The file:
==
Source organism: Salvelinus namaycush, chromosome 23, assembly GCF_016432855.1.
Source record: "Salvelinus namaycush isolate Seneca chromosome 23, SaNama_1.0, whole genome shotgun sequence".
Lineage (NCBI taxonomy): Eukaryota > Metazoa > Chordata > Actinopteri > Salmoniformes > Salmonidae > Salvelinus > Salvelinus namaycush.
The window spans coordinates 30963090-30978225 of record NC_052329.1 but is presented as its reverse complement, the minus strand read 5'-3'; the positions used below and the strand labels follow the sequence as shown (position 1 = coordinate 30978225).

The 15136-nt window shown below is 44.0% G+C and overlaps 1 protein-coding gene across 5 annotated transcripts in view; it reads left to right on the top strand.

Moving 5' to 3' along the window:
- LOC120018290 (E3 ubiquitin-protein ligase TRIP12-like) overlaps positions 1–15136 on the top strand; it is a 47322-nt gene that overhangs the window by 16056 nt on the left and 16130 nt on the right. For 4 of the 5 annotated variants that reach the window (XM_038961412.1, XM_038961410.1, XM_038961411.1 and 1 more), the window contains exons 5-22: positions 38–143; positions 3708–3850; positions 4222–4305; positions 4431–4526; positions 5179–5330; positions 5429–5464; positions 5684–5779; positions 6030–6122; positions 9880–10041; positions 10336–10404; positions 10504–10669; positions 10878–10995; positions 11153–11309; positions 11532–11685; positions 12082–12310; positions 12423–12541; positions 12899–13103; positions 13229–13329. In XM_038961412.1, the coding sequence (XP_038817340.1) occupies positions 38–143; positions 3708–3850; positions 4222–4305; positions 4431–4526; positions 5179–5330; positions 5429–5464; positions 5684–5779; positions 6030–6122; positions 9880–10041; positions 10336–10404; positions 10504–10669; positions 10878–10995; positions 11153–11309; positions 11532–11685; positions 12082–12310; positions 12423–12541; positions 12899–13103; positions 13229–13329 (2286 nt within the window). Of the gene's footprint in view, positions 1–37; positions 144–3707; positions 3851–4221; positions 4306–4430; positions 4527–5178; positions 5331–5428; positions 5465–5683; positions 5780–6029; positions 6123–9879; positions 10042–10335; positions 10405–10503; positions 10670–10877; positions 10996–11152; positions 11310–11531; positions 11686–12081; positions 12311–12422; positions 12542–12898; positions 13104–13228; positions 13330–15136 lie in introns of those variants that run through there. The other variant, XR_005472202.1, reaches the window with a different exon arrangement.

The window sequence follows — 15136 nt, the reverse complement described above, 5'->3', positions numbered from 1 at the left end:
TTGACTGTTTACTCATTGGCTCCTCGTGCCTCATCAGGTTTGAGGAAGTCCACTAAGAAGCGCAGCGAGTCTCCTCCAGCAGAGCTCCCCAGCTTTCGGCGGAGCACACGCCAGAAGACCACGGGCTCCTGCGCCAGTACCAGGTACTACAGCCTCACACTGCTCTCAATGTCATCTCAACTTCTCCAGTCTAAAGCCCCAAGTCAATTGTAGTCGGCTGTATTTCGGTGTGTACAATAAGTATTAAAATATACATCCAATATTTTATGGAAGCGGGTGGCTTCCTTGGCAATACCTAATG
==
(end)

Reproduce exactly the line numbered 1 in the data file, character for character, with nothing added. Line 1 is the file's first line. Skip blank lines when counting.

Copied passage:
Source organism: Salvelinus namaycush, chromosome 23, assembly GCF_016432855.1.